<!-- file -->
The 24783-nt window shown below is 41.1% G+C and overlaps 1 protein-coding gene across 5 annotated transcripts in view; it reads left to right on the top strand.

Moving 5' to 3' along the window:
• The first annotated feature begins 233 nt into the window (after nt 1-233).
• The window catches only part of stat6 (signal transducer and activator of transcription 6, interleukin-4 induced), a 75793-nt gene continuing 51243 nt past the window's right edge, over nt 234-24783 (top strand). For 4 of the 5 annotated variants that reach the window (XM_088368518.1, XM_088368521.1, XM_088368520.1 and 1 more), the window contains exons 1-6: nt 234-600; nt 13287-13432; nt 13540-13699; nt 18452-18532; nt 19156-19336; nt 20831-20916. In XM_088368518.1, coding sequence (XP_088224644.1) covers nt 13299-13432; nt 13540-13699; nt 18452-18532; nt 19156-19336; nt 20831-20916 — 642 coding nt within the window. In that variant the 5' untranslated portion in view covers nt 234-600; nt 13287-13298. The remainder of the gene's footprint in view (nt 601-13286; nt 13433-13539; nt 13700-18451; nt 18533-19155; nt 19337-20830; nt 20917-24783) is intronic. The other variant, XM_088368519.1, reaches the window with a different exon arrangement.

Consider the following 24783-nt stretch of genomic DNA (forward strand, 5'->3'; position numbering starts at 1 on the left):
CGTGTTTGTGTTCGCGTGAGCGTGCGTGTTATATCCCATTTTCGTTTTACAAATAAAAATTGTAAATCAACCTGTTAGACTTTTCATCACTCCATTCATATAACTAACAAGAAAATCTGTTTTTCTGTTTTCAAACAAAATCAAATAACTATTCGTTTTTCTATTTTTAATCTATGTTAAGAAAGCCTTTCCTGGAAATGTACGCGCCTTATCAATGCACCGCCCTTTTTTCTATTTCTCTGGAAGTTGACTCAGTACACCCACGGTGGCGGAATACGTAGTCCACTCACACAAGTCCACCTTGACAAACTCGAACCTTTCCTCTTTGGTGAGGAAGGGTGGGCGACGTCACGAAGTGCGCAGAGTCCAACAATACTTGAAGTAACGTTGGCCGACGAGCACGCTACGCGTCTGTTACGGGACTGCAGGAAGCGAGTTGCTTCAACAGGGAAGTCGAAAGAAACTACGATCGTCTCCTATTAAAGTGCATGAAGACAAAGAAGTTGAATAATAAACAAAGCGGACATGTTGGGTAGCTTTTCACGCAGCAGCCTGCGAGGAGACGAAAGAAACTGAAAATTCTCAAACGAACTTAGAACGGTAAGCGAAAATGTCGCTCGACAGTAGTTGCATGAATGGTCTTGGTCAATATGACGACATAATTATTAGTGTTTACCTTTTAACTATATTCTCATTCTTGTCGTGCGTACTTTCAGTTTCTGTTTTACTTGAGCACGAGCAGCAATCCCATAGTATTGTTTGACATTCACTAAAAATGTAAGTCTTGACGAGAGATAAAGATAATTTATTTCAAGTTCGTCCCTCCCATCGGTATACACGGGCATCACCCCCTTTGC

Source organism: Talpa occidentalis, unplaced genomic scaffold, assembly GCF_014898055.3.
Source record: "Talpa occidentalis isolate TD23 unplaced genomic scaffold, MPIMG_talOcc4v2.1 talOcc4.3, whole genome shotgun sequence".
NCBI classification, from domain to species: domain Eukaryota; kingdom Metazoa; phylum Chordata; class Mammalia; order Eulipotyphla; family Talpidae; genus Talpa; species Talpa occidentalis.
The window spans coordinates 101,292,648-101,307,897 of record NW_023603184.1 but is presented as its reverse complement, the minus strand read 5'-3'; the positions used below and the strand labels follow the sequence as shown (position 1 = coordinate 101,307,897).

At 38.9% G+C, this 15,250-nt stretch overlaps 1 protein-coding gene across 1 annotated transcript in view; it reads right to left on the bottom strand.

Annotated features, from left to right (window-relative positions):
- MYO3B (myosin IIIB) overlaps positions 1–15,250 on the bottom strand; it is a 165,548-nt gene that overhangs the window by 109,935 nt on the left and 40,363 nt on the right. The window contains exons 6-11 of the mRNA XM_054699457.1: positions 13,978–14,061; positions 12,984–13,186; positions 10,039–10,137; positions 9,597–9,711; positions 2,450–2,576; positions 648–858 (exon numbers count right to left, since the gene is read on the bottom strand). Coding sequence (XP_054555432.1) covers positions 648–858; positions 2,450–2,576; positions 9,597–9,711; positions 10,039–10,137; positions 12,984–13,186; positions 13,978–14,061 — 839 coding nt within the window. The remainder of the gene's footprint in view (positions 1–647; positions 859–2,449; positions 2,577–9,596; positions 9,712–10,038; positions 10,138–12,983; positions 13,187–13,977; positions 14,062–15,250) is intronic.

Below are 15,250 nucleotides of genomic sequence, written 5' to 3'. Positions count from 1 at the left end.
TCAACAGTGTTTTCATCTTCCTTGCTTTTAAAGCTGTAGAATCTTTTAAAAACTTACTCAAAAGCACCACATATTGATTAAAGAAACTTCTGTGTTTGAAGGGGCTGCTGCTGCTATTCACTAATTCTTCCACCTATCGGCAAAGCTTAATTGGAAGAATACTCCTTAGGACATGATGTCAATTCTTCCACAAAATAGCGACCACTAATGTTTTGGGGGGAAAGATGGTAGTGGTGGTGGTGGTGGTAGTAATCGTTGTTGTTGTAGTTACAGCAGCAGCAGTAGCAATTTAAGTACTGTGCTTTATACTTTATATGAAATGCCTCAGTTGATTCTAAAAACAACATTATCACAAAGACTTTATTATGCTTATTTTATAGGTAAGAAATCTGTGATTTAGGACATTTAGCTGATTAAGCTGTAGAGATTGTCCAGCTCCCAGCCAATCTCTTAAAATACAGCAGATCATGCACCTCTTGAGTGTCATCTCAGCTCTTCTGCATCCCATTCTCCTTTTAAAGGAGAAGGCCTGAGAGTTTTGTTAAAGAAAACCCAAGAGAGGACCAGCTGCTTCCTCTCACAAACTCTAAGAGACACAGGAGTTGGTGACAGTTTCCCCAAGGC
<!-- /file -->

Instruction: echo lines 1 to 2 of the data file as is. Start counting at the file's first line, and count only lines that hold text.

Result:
The 24783-nt window shown below is 41.1% G+C and overlaps 1 protein-coding gene across 5 annotated transcripts in view; it reads left to right on the top strand.

Moving 5' to 3' along the window: